Melina has spent years doing testing on hogs in order to develop a mind-control serum that she hasn’t realized has been used by her boss to control his Black Widows; it forces them to be obedient and follow orders, while still allowing them to have an inner sense of themselves and unable to stop themselves from doing things. She’s quite proud to show off this to her daughters, not realizing that her research has made their lives miserable, and somewhat callously, in Nat’s mind, shows them how it works – she can just tell a hog to stop breathing and he will. She goes on explaining it, while the hog starts suffocating to death, and then when Nat demands she stop torturing it, she says he would have lived another 5 seconds anyway and gives him his air back. She’s been heavily involved in developmental research, without really thinking about its broader implications in her fascination with it. Alexei calls her the “strategist” part of their team, and it’s true, she’s good at coming up with contingencies at the last minute, such as when she and her daughter pretend to be each other. She also gives Nat all the information she needs to know, to break their boss, get him to reveal the data they need, and then destroy him, because she’s been made to understand the humanitarian implications of his actions (low Fe). She pretends not to be sentimental, and insists Nat as a child leave behind a photo album, but then grabbed it herself and has kept it. She asks her daughters’ forgiveness for some of her actions, saying that being raised inside an institution, she never “knew anything else” existed. Melina is completely oblivious to how her talking about their life in suburbia is hurtful to Yelena until she has an outburst related to it; it just never occurred to her that these impersonal statistics could be painful to anyone, since it’s just data. Information. Something to work with.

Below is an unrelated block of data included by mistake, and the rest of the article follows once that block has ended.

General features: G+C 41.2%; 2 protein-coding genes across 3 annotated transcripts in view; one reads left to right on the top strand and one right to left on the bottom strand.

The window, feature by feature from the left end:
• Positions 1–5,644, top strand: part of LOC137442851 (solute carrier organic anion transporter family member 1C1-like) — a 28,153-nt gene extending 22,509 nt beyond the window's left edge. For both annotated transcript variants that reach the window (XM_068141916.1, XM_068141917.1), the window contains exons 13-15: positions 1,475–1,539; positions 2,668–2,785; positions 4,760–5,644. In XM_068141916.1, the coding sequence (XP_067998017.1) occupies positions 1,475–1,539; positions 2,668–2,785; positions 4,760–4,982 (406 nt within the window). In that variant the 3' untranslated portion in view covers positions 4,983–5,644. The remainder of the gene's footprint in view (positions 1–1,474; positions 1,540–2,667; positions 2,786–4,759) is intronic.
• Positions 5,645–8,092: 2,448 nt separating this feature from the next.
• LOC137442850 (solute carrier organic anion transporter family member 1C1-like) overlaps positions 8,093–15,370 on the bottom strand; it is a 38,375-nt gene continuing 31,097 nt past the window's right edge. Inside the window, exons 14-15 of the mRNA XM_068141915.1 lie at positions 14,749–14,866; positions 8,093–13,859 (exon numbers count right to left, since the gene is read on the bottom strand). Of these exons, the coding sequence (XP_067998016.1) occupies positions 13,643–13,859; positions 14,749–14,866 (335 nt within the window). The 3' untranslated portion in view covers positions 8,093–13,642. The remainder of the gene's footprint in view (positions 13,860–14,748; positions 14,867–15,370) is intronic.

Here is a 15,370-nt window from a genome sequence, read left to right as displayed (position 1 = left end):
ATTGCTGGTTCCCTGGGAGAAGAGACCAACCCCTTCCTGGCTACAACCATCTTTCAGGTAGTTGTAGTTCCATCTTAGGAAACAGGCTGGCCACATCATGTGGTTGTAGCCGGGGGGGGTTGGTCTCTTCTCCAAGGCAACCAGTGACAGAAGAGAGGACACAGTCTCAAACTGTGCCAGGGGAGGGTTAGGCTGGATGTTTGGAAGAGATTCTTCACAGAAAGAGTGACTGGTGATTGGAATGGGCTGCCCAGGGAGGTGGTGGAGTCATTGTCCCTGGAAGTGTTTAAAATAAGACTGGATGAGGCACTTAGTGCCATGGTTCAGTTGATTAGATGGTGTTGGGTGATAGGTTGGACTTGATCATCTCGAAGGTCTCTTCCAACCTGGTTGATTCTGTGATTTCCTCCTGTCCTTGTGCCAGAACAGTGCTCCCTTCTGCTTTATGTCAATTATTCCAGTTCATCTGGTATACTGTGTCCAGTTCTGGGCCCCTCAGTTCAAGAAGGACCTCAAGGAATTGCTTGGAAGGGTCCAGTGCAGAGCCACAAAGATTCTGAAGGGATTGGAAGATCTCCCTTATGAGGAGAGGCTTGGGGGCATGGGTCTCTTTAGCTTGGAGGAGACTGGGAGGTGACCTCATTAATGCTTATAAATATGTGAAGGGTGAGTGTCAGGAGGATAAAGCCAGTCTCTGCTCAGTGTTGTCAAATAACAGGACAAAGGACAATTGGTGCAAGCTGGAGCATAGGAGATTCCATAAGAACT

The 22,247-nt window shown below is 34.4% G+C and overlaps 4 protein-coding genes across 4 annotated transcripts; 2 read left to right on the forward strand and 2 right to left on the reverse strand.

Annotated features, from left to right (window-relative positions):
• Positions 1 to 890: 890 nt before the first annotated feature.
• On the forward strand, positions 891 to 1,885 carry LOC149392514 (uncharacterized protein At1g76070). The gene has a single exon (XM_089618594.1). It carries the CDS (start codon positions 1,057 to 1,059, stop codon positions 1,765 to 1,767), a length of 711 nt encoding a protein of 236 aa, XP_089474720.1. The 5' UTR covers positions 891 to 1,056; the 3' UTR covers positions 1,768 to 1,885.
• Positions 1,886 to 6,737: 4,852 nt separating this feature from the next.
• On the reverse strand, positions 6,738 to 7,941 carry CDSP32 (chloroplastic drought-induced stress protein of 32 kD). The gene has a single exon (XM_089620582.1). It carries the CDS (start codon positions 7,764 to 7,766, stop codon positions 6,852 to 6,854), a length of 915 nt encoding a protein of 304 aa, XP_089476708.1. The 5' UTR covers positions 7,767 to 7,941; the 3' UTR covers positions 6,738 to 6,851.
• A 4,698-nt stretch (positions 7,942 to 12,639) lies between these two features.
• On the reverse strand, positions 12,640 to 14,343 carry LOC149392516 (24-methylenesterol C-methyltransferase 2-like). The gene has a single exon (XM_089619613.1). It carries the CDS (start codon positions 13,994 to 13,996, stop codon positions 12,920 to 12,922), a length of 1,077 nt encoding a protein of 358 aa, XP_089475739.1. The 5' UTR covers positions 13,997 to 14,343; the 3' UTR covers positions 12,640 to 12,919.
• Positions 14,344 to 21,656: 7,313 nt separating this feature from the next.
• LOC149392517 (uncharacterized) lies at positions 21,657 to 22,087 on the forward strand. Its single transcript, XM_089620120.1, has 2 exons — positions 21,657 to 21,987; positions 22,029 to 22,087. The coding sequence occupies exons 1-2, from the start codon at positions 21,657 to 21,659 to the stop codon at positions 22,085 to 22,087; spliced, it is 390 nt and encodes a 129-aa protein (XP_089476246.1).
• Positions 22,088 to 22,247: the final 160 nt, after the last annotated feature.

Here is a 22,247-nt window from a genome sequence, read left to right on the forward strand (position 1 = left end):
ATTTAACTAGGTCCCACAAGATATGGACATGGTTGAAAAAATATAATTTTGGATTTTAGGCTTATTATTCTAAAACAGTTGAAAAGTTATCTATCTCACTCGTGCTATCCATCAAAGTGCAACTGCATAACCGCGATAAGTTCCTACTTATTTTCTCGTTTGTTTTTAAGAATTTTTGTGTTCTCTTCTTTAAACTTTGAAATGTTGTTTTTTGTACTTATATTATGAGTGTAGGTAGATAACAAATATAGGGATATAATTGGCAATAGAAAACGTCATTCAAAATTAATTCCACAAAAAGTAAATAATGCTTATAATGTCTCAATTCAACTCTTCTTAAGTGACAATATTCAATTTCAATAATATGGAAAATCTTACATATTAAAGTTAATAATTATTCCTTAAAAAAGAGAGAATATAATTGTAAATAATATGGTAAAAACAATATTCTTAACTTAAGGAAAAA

Enneagram: 5w6 sp/so

Melina is a research and academic, who enjoys spending decades of her life squirreled away in the deep countryside with nobody to talk to except her pigs. She reacts with fear when they first arrive, and then gradually welcomes them and puts away her guns. She enjoys telling them about her research, and doesn’t mind making impersonal decisions. It was just a job to her, she thinks, taking care of the girls; it wasn’t her fault they were taken away and put into training, that’s what happens! She even turned them in, although she immediately changes her mind having heard their story and tries to protect them. Her 6 wing kicks in and makes her defensive of them, and willing to at last turn against the organization that had her loyalty, until she found out how truly awful it is.

Signs: Morgan Hess [INTP 5w6]

Function Order: Ti-Ne-Si-Fe